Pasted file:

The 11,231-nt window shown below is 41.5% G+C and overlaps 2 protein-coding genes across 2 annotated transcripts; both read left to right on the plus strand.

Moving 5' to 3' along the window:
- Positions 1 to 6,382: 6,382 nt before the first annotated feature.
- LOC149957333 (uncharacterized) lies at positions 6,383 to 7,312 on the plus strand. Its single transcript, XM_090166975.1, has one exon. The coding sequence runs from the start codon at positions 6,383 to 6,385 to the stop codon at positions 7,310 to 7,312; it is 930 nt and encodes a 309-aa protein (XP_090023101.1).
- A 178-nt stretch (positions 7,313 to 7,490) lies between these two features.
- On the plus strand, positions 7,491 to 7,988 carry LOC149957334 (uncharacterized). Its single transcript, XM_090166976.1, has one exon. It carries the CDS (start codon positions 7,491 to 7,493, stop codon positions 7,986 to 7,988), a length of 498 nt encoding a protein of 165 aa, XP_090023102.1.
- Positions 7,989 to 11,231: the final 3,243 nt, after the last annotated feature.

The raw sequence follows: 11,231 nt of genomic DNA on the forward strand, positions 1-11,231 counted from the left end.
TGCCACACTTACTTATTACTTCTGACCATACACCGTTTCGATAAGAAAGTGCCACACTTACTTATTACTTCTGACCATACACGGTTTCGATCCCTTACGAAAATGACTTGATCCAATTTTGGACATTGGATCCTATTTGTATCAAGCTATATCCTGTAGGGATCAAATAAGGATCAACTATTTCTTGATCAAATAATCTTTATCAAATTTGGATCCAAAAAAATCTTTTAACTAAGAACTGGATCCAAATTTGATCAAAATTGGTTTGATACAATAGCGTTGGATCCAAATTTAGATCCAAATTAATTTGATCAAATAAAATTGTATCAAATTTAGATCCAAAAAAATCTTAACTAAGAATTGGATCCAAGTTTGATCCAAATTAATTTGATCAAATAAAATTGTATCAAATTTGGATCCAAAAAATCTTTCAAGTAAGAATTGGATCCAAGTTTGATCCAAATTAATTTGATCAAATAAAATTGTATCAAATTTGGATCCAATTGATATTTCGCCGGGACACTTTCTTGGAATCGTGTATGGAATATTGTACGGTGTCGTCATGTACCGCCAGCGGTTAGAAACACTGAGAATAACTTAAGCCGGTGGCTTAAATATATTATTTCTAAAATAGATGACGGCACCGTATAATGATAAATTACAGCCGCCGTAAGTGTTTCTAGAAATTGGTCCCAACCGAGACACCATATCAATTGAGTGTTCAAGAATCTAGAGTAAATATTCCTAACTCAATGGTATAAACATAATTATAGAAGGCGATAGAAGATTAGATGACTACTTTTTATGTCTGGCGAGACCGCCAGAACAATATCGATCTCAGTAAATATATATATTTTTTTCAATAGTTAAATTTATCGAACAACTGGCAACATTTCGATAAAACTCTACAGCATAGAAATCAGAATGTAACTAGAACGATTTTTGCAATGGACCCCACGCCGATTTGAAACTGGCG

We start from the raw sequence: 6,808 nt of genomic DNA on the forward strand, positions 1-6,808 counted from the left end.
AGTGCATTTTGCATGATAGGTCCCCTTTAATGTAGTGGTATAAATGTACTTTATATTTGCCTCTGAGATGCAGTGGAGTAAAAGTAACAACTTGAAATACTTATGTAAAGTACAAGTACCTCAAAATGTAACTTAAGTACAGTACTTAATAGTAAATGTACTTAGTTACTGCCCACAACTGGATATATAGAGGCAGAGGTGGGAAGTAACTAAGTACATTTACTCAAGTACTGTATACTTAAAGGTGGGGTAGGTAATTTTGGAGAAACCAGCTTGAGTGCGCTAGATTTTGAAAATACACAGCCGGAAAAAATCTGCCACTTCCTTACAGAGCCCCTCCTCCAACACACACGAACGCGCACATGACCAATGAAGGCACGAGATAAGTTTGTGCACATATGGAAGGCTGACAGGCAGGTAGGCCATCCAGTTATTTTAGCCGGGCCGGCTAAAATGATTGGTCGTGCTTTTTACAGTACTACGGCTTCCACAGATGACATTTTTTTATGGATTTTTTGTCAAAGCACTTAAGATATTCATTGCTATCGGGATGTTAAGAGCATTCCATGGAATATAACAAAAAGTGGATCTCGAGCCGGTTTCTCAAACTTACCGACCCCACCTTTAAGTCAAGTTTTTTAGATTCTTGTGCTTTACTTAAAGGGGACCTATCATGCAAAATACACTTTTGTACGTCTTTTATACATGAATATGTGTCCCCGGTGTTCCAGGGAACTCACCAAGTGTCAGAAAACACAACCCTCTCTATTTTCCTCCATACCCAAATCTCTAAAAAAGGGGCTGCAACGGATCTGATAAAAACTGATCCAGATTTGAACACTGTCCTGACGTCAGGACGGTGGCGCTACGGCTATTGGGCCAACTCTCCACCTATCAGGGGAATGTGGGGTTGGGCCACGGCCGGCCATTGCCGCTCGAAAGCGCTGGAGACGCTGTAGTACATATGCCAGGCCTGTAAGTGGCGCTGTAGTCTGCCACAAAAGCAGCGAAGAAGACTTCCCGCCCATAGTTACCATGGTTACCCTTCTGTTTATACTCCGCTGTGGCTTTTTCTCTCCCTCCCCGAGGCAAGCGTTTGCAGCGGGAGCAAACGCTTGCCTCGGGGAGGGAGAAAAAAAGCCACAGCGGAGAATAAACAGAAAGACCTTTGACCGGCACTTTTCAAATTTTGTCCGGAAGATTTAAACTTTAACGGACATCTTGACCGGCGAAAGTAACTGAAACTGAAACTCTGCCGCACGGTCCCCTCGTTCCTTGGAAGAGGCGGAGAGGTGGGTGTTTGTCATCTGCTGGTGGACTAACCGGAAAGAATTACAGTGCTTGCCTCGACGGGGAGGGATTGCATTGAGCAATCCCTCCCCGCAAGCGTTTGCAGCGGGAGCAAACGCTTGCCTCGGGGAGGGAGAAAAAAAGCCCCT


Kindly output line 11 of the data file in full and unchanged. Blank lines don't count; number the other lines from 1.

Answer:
AGTGCATTTTGCATGATAGGTCCCCTTTAATGTAGTGGTATAAATGTACTTTATATTTGCCTCTGAGATGCAGTGGAGTAAAAGTAACAACTTGAAATACTTATGTAAAGTACAAGTACCTCAAAATGTAACTTAAGTACAGTACTTAATAGTAAATGTACTTAGTTACTGCCCACAACTGGATATATAGAGGCAGAGGTGGGAAGTAACTAAGTACATTTACTCAAGTACTGTATACTTAAAGGTGGGGTAGGTAATTTTGGAGAAACCAGCTTGAGTGCGCTAGATTTTGAAAATACACAGCCGGAAAAAATCTGCCACTTCCTTACAGAGCCCCTCCTCCAACACACACGAACGCGCACATGACCAATGAAGGCACGAGATAAGTTTGTGCACATATGGAAGGCTGACAGGCAGGTAGGCCATCCAGTTATTTTAGCCGGGCCGGCTAAAATGATTGGTCGTGCTTTTTACAGTACTACGGCTTCCACAGATGACATTTTTTTATGGATTTTTTGTCAAAGCACTTAAGATATTCATTGCTATCGGGATGTTAAGAGCATTCCATGGAATATAACAAAAAGTGGATCTCGAGCCGGTTTCTCAAACTTACCGACCCCACCTTTAAGTCAAGTTTTTTAGATTCTTGTGCTTTACTTAAAGGGGACCTATCATGCAAAATACACTTTTGTACGTCTTTTATACATGAATATGTGTCCCCGGTGTTCCAGGGAACTCACCAAGTGTCAGAAAACACAACCCTCTCTATTTTCCTCCATACCCAAATCTCTAAAAAAGGGGCTGCAACGGATCTGATAAAAACTGATCCAGATTTGAACACTGTCCTGACGTCAGGACGGTGGCGCTACGGCTATTGGGCCAACTCTCCACCTATCAGGGGAATGTGGGGTTGGGCCACGGCCGGCCATTGCCGCTCGAAAGCGCTGGAGACGCTGTAGTACATATGCCAGGCCTGTAAGTGGCGCTGTAGTCTGCCACAAAAGCAGCGAAGAAGACTTCCCGCCCATAGTTACCATGGTTACCCTTCTGTTTATACTCCGCTGTGGCTTTTTCTCTCCCTCCCCGAGGCAAGCGTTTGCAGCGGGAGCAAACGCTTGCCTCGGGGAGGGAGAAAAAAAGCCACAGCGGAGAATAAACAGAAAGACCTTTGACCGGCACTTTTCAAATTTTGTCCGGAAGATTTAAACTTTAACGGACATCTTGACCGGCGAAAGTAACTGAAACTGAAACTCTGCCGCACGGTCCCCTCGTTCCTTGGAAGAGGCGGAGAGGTGGGTGTTTGTCATCTGCTGGTGGACTAACCGGAAAGAATTACAGTGCTTGCCTCGACGGGGAGGGATTGCATTGAGCAATCCCTCCCCGCAAGCGTTTGCAGCGGGAGCAAACGCTTGCCTCGGGGAGGGAGAAAAAAAGCCCCT